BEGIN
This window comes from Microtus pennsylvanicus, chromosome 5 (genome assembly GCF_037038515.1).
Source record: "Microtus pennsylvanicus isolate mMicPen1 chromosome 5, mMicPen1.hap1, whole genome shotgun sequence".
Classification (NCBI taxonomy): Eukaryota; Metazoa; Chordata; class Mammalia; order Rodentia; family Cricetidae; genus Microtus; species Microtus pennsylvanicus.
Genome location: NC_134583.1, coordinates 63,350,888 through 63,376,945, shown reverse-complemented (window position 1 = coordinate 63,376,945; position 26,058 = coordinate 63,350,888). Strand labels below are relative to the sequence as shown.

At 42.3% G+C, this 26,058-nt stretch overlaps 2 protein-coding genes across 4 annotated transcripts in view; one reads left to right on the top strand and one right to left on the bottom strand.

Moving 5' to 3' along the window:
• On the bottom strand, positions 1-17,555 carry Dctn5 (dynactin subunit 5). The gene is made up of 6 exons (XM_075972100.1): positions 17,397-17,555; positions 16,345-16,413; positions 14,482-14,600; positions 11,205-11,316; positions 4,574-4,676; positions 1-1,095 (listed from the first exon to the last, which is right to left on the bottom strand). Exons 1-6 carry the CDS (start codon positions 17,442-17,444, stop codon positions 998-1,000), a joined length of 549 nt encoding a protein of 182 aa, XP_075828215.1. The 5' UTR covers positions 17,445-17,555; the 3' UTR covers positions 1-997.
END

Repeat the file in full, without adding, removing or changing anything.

This window comes from Microtus pennsylvanicus, chromosome 5 (genome assembly GCF_037038515.1).
Source record: "Microtus pennsylvanicus isolate mMicPen1 chromosome 5, mMicPen1.hap1, whole genome shotgun sequence".
Classification (NCBI taxonomy): Eukaryota; Metazoa; Chordata; class Mammalia; order Rodentia; family Cricetidae; genus Microtus; species Microtus pennsylvanicus.
Genome location: NC_134583.1, coordinates 63,350,888 through 63,376,945, shown reverse-complemented (window position 1 = coordinate 63,376,945; position 26,058 = coordinate 63,350,888). Strand labels below are relative to the sequence as shown.

At 42.3% G+C, this 26,058-nt stretch overlaps 2 protein-coding genes across 4 annotated transcripts in view; one reads left to right on the top strand and one right to left on the bottom strand.

Moving 5' to 3' along the window:
• On the bottom strand, positions 1-17,555 carry Dctn5 (dynactin subunit 5). The gene is made up of 6 exons (XM_075972100.1): positions 17,397-17,555; positions 16,345-16,413; positions 14,482-14,600; positions 11,205-11,316; positions 4,574-4,676; positions 1-1,095 (listed from the first exon to the last, which is right to left on the bottom strand). Exons 1-6 carry the CDS (start codon positions 17,442-17,444, stop codon positions 998-1,000), a joined length of 549 nt encoding a protein of 182 aa, XP_075828215.1. The 5' UTR covers positions 17,445-17,555; the 3' UTR covers positions 1-997.